What Can Professional Women Learn from Suffragettes?
“We work a third longer hours for a third less pay” Maud Watts — played by Carey Mulligan — explained to a baffled parliamentarian in Suffragette.
As the film’s end credits rolled, I would have liked to breathe a sigh of relief that this sort of thing has been relegated to the dustbin of history. Instead, leaving the cinema I recalled a recent Guardian article that showed just how, in 2015, the gender pay gap is still alive and well, thank you very much.
The film’s success proves there is an appetite for recognizing both the historical context and the on-going issues around gender inequality. The (eventual) triumph of the suffrage movement in the face of overwhelming odds is certainly inspiring. We would do well, though, to not only remember and celebrate their struggles, but also to look at how those principles and tactics can still apply in the modern world, and to professional women as they pursue their careers.
Deeds, not words
Long before Mad Men, suffragettes used catchy slogans and impactful imagery to get their message across to a broader audience. That message only worked once it was backed up by direct and concrete action, however. It wasn’t that words failed them entirely, but without direct and disruptive deeds, those in power felt able to ignore those arguments, however eloquent. There has been a long and proud tradition in the Gender Equality arena of offering platitudes, empty words, and broken promises to appease those who demand change. The rise of the “Freedom Fighting Suffragette” put a stop to that, forcing an uncomfortable debate. Sometimes, it seems, radical action is the only way to keep an important cause from stagnating.
Never Give Up, Never Surrender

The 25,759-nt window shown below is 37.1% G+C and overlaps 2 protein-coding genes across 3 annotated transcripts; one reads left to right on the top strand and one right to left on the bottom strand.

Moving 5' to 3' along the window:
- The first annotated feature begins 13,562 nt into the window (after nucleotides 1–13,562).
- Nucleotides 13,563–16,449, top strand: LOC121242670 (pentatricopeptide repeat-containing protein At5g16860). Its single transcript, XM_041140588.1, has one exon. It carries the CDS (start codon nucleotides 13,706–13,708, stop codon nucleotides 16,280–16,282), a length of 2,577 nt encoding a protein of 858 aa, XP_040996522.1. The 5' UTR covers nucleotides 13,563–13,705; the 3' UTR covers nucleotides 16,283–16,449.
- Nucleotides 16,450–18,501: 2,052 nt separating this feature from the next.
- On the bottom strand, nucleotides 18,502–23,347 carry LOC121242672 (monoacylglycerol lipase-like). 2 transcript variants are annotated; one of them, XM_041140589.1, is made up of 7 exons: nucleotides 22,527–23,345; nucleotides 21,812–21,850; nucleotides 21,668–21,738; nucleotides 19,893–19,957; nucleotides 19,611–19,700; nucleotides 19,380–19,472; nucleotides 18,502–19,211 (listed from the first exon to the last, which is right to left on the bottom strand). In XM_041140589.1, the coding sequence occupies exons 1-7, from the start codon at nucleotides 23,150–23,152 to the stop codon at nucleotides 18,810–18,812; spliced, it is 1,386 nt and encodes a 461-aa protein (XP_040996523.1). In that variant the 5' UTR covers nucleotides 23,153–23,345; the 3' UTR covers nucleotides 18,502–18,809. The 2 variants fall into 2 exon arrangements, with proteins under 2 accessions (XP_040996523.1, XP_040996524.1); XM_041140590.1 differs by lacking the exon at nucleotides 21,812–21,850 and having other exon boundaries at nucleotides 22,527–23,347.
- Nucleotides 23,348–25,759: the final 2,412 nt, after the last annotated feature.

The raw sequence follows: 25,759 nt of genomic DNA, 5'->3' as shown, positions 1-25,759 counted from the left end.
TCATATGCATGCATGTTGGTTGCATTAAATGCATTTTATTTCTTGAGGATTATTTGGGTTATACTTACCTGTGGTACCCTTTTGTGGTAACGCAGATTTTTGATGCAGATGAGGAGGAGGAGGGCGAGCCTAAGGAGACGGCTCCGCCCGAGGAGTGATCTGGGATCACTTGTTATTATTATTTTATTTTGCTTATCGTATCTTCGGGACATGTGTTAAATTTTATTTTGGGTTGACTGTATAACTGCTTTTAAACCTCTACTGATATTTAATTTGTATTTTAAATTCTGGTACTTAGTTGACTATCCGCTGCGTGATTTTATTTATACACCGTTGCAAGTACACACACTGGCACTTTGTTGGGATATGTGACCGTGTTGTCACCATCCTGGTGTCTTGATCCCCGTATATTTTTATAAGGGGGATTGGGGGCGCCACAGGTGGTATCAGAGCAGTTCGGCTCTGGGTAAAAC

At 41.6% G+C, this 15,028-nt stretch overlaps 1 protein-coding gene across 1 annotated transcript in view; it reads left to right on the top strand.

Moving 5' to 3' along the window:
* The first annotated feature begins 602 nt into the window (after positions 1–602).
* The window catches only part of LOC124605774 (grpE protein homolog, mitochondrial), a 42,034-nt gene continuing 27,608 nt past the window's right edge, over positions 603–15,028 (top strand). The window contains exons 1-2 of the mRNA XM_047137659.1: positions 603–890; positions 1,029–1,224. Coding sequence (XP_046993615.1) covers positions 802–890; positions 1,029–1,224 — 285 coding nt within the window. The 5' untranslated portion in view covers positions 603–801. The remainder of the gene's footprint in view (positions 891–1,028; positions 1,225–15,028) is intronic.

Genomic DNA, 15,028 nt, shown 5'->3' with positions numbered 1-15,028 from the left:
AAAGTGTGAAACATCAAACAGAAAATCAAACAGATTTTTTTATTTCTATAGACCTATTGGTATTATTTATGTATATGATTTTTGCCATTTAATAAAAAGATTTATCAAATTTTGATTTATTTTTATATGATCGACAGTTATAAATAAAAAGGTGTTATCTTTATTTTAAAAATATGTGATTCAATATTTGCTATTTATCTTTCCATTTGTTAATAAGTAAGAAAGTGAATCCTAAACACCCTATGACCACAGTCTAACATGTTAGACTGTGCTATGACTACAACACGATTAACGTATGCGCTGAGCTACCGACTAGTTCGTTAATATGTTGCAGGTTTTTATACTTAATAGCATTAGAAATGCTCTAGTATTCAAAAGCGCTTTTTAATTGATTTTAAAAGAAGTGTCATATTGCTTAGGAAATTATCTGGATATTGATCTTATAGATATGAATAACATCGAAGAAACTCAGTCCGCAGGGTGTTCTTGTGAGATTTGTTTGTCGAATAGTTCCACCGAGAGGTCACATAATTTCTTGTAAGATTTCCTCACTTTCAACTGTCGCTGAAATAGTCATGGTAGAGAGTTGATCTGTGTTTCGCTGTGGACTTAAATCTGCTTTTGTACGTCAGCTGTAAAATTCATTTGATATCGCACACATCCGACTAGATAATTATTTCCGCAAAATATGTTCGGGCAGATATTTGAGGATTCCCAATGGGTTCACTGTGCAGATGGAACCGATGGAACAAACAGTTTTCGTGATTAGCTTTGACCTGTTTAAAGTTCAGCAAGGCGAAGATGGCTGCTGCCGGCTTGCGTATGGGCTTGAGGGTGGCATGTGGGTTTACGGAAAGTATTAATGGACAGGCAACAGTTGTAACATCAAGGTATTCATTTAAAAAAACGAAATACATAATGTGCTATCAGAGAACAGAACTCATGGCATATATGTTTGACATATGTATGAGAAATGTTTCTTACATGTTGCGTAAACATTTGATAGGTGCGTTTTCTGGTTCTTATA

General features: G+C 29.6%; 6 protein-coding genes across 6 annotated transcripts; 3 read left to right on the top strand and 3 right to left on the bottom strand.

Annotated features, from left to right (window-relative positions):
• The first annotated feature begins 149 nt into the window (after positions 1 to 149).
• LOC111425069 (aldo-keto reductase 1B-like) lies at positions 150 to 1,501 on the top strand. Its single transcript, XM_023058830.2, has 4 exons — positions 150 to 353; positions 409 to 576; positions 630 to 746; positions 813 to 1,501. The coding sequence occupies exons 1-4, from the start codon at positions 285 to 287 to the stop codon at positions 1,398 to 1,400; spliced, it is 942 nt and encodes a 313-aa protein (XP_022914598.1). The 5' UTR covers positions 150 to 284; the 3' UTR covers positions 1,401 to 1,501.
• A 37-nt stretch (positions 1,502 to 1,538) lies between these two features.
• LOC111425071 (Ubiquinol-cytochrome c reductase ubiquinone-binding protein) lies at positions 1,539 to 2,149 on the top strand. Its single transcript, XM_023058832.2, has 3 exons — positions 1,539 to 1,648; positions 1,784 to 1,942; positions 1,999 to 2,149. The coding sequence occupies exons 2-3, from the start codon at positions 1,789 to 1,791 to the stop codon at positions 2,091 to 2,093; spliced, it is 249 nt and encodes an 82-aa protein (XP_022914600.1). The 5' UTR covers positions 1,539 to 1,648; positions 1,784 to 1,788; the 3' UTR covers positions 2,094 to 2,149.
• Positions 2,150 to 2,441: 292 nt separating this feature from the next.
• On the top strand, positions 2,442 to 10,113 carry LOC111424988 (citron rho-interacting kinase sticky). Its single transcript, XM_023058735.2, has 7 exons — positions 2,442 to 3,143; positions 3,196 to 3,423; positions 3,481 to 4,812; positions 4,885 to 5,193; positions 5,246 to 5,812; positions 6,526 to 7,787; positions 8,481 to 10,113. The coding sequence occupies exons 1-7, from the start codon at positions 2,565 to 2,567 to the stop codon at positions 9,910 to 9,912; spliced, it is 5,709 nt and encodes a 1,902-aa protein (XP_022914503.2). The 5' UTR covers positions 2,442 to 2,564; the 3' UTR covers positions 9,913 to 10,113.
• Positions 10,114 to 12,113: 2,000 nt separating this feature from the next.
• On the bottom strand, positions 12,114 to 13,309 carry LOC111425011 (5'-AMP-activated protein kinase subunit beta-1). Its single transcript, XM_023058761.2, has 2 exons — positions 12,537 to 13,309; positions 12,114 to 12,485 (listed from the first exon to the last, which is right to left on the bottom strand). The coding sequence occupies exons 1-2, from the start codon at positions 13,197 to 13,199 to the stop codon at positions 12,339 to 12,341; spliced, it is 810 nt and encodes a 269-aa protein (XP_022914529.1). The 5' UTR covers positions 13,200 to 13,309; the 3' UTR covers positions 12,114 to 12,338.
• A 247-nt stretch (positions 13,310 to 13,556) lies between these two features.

The status quo is incredibly efficient at one thing: wearing down those who resist it. The Suffragettes, however, were absolutely unwavering in their resolve. Which is fortunate, since it took many decades of persistence for women to eventually get the vote in England, and even longer elsewhere. In fact, Switzerland only got there in 1971 (!?!) just ahead of Nigeria.
Achieving change is never about choosing the easy path. Suffragettes endured horrendous violence, ridicule, imprisonment and humiliation. They were force-fed when on hunger strike, shunned by their families, and many even lost access to their children. Some, like Emily Davidson — who famously threw herself in front of the King’s horse at the Epsom Derby — saw no other way forward than to sacrifice their own lives.
In pursuing their careers, women today are still faced with tough choices on family life, or about speaking up against bias in workplace, hiring and promotion practices. It is up to each individual to decide how much they are willing to sacrifice in order to make things better for those that follow. We’re reaping the benefits of last century’s monumental struggles, and can only hope to contribute something to the next generation of girls growing up now.
The very least we can do, however, is ensure that we do honour that sacrifice by not squandering rights that were so dearly paid for. That’s why I make a point of voting, even when faced with a desperately uninspired choice of candidates. Not to do so would be an insult to those who suffered and died to gain me that right.
Remembering what was fought for, what has been achieved, and what is yet left to do can be empowering for today’s women, whether they call themselves feminists or not. Revisiting those past struggles leads to taking a closer look at where we stand now, and that is also crucial.
They say the Devil’s greatest trick is to convince you that he does not exist. By that logic the greatest challenge to equality nowadays (at least in the developed world) is not outright opposition, but the idea that the battle has been “won” and that there is nothing left to fight for. That attitude leads to complacency and fosters unconscious bias that is very difficult to address. The battles are still there to be fought, however, from equal pay to domestic violence, the cultural acceptability of rape and the lack of encouragement for girls looking to pursue STEM subjects, to the crass gendering of toys and the fact that female entrepreneurs have a much harder time raising investment. There is so much left to do. Women today certainly enjoy much better prospects than the suffragettes did, but do they have full equality? Not yet they don’t.
However, if we remember what has come before, and hold steady in our resolve to move forward, we will achieve that equality eventually, however long that takes. Because as history proves, you underestimate women at your own peril.
Have you experienced gender discrimination or bias at work? Share your experience and views in the comments below.